The tents of displaced Palestinians at Al Mawasi beside the border fence with Egypt, on the outskirts of Rafah, Gaza. Image Credit: Bloomberg

Gaza: This is the fourth time Soha Abu Omara and her family have been forced to flee the fighting in Gaza. At least they have a tent.

Seven months into the war between Israel and Hamas, chaos is rising, and so are prices. A tent, the most basic shelter, can cost $1,000. A ride from the southern city of Rafah, now in Israel’s crosshairs, to the declared safety zone of Al Mawasi can be $270. It used to cost about $13. And those who are fleeing overstuffed Rafah find the Al Mawasi safe zone itself overcrowded and squalid.

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“There are no suitable washrooms, and we stay on the sand and the dust,” Abu Omara said.

At least 300,000 Palestinians have left Rafah since Monday, according to the Israeli military, which warned people to flee before an expected assault aimed at Hamas’ top leaders, thousands of remaining fighters, and tunnels thought to be used to smuggle goods from Egypt. Also believed to be in the area are about 130 Israeli hostages held by Hamas since October. Israel says it’s taking care to avoid civilian casualties in an operation strongly opposed by the US and other allies.

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The Israeli military on Saturday ordered more evacuations from the central parts of Rafah, signaling its intention to expand the military operation, including into the city’s downtown.

Palestinians and aid groups say that after so much destruction, nowhere in Gaza is safe “- and that the coastal enclave of Al Mawasi is ill-equipped to cram in hundreds of thousands more people.

“How can this huge population, including those with mobility impairments, be moved on destroyed roads, in areas polluted by weapons?” said Hisham Mhanna, a spokesman for the International Committee of the Red Cross. “Are these areas equipped with what is needed to ensure the families’ survival? Will food, water, medicine, health care, and above all, security and safety, be provided?”

Relocation sites lack essential facilities

According to UN agencies, the relocation sites lack essential facilities such as proper latrines, water access points, drainage systems, and adequate shelter.

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Israeli military vehicles roll near the border with Gaza on May 12. Image Credit: AFP

The war began on October 7, after militants from Hamas, considered a terrorist organization by the US and European Union, stormed into southern Israel from Gaza, killing 1,200 people and taking 240 hostages. Since then, Israeli attacks have killed more than 35,000, according to the Hamas-run health ministry. Israel, which hasn’t offered a total death estimate, says it’s killed some 13,000 fighters.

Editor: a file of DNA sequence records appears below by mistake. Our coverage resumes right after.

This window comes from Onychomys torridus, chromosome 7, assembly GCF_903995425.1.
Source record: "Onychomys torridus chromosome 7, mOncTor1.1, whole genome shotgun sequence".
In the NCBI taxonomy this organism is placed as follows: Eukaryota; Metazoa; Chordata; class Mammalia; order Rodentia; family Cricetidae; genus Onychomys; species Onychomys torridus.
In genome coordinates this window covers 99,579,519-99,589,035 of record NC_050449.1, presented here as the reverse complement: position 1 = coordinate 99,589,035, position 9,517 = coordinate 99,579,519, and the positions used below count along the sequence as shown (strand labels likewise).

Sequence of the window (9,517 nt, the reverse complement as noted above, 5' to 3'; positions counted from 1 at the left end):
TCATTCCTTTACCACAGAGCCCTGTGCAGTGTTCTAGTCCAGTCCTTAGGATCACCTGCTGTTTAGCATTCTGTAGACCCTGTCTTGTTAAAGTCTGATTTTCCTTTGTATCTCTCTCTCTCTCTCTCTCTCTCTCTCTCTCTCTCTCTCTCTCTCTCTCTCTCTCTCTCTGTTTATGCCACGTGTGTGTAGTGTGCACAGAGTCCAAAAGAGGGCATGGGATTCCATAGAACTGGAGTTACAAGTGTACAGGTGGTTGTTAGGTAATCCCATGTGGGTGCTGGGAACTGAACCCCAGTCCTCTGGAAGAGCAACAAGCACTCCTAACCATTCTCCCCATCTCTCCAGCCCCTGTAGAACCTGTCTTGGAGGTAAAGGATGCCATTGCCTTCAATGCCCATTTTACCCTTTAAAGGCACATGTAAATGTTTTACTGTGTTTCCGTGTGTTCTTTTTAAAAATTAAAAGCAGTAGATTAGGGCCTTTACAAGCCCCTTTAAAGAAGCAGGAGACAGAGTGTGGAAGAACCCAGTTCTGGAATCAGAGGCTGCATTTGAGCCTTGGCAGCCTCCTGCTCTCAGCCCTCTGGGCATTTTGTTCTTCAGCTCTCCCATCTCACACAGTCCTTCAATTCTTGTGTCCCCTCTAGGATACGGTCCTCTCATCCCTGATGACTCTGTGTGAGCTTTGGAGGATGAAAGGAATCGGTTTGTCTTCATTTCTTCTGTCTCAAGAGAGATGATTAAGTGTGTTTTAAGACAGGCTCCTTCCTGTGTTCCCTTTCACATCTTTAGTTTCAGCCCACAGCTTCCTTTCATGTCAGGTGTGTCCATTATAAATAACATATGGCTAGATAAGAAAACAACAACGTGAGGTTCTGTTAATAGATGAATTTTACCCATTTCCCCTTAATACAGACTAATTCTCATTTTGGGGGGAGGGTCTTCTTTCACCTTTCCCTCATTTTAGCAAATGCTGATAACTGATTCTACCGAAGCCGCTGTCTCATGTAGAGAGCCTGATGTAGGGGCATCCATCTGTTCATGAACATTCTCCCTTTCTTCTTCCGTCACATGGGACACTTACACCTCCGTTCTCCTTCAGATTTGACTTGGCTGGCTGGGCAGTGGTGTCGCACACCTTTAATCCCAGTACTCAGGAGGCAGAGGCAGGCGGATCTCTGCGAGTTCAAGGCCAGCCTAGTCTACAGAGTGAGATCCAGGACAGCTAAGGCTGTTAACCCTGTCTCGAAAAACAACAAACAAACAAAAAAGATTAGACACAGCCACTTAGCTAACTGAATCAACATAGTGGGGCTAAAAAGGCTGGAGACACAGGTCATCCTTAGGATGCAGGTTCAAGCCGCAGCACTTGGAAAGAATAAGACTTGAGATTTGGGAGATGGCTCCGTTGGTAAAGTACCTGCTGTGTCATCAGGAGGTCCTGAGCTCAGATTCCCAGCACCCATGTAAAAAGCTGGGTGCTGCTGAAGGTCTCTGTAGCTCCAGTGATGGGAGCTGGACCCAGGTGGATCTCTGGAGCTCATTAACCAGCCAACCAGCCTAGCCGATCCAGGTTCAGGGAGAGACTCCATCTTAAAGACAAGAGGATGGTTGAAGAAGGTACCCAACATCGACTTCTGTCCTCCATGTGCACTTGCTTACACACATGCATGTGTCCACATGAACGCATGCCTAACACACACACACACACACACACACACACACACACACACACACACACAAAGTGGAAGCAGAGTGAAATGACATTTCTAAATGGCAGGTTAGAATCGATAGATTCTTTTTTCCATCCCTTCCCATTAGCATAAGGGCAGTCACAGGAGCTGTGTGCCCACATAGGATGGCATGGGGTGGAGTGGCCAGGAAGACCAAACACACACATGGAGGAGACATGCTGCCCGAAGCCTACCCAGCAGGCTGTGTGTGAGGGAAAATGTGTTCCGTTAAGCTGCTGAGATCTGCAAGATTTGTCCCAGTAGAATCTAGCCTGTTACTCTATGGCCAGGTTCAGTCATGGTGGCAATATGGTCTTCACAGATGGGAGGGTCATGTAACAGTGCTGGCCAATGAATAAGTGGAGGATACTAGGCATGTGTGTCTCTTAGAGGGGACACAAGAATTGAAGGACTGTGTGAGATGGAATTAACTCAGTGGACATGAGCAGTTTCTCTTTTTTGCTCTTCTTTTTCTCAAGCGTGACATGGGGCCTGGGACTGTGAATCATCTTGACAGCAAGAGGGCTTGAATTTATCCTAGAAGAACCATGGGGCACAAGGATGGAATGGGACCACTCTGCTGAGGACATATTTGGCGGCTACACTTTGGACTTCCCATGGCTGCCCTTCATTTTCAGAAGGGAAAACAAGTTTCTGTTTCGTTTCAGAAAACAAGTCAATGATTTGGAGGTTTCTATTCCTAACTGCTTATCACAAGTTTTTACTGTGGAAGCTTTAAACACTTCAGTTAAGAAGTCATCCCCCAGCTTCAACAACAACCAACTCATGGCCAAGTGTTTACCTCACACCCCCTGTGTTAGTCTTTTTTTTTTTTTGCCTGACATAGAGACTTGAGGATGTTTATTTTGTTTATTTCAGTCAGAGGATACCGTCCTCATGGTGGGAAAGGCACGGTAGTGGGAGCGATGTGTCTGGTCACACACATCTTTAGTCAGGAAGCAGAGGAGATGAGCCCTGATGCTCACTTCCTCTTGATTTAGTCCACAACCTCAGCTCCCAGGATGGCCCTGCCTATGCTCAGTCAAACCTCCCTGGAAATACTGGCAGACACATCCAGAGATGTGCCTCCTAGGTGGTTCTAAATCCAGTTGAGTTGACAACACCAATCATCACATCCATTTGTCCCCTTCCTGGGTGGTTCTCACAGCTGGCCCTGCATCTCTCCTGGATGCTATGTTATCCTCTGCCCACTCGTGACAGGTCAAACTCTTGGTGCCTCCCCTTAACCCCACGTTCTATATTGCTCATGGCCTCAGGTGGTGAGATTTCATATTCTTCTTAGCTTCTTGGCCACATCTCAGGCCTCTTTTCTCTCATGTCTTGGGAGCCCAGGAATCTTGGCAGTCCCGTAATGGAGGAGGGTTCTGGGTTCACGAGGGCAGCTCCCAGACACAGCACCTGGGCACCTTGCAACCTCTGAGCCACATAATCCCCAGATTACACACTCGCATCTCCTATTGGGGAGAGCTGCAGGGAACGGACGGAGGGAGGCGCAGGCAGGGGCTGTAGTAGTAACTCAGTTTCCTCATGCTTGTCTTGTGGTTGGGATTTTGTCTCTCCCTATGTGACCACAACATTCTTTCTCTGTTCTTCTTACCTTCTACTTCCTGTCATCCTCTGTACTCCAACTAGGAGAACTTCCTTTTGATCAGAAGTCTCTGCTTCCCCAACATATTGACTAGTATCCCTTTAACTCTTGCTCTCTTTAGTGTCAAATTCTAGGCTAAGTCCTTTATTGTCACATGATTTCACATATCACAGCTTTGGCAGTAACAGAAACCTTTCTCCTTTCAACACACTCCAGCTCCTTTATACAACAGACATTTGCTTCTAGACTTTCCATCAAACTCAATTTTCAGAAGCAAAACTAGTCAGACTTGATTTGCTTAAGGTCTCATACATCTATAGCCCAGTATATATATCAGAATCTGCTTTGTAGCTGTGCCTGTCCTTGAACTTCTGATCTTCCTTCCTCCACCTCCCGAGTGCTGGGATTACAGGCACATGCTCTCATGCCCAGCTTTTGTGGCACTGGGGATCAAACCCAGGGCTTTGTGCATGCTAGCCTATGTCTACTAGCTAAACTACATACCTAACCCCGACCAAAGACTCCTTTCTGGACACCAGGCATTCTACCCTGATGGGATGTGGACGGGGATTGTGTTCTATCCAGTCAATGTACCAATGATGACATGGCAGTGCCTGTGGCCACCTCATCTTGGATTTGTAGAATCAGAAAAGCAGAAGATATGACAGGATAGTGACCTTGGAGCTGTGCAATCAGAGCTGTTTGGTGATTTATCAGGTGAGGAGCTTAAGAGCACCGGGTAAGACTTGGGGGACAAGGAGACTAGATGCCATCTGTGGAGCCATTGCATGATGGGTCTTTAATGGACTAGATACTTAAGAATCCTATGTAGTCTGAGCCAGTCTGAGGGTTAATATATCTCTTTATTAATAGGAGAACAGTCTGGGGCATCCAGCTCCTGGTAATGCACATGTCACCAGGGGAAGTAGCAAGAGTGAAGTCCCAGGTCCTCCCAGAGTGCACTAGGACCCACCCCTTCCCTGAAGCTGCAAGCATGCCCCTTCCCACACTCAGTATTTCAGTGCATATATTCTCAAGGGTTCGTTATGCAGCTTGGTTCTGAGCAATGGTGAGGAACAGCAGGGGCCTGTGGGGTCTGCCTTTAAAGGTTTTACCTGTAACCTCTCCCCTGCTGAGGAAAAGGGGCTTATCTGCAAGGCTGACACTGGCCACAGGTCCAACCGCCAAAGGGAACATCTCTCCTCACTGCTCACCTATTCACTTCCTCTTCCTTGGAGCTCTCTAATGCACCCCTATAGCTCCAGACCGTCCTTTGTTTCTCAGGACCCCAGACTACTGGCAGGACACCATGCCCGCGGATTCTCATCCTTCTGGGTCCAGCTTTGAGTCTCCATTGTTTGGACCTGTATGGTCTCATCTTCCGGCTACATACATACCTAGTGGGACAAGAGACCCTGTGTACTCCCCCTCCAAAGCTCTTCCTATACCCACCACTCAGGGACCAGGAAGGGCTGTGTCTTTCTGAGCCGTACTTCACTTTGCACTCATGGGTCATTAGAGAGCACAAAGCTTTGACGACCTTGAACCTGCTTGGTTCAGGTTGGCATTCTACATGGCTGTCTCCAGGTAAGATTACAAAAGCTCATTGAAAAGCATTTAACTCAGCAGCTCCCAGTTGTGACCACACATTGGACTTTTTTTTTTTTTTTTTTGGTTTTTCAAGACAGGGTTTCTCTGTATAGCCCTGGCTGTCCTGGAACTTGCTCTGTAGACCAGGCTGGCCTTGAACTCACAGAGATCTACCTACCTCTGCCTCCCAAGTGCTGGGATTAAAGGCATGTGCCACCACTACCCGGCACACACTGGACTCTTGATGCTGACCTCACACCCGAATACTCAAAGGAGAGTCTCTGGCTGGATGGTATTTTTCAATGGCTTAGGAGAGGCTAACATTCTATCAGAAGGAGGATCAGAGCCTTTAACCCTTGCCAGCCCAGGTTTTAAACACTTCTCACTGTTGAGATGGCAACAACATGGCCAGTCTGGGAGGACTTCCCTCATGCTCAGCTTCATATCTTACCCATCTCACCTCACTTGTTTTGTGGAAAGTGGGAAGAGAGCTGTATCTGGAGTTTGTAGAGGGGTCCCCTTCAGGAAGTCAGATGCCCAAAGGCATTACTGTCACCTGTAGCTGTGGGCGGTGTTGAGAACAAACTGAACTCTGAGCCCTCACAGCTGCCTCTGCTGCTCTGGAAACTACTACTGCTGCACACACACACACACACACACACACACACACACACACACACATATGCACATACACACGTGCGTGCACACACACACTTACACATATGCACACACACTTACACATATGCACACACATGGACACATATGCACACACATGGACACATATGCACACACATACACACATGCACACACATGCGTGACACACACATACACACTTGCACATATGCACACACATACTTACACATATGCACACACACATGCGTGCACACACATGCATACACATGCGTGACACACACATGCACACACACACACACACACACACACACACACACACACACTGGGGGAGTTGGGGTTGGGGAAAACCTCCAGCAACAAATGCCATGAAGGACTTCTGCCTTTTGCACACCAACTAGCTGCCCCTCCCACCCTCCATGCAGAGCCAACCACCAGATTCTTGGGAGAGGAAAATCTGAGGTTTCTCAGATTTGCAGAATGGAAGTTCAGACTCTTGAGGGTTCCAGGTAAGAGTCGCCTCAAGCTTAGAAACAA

Al Mawasi is a formerly barren patch of coast and dunes in southwestern Gaza which Israel designated a “humanitarian area” after the war began, telling residents fleeing the fighting in the north to go there.

Since October 7, more than 70 per cent of Gaza’s housing stock has been destroyed, according to the UN. And so a black market for shelter has emerged. Tents donated to Palestinians by several Gulf countries like the United Arab Emirates, Kuwait and Qatar, as well as international organizations like the Red Crescent, are being resold for sky-high prices that most Gazans can’t afford.

People flee Rafah. Image Credit: Reuters

Crowds raid warehouses

After the recent evacuation orders around Rafah, crowds raided warehouses belonging to aid organizations and the Hamas-run social affairs ministry. They grabbed tents and other supplies, further exacerbating the situation and spreading chaos.

Some leaving Rafah returned to Khan Younis, a city from which Israeli forces withdrew in April after weeks of operation, leaving behind extensive destruction. Residents sought shelter under the damaged roofs of their old homes, or set up tents amid shattered cinder blocks and twisted rebar.

The UN Relief and Works Agency for Palestine Refugees, or UNRWA, says people have also attempted to return their children to schools in Khan Younis, only to find the “classrooms are torched,” the group said on X. “Walls are blown out. There is rubble everywhere.”

Asmaa Arafat has housed about 20 members of her extended family at her home in Rafah. For nearly seven months, Arafat, 47, has lived with her children and other displaced people, enduring food, gas, electricity and water shortages as well as the constant fear of Israeli bombardment.

After Monday’s warning, “We collected our belongings and prepared to leave,” Arafat said in a phone interview, “but we couldn’t find a means of transportation.”

Despite the challenges, tens of thousands have left by foot, animal-pulled carts or vehicles in recent days, carrying essential belongings like mattresses, blankets and water containers. There was no clear guidance from local authorities, and little assistance was provided. By Saturday, east Rafah was deserted and the downtown largely abandoned, days after shells started landing there and before Israel included the heart of the city under evacuation orders.

Arafat’s family and guests decided to hold out for one more day, but artillery shells started falling on the neighborhood in the late afternoon. The Israeli warnings, published on social media and relayed by phone calls, text messages and air-dropped leaflets, gave no timeline for the evacuation. “It was a night of hell,” she recalled. “We didn’t believe we would be alive by the morning.”

The next day, a truck driver demanded $270 for the ride to al-Mawasi - but the family has run out of money. “We split up,” she said. “My daughter and I walked west to her husband sister’s house, and my family returned to their damaged houses in Khan Younis.”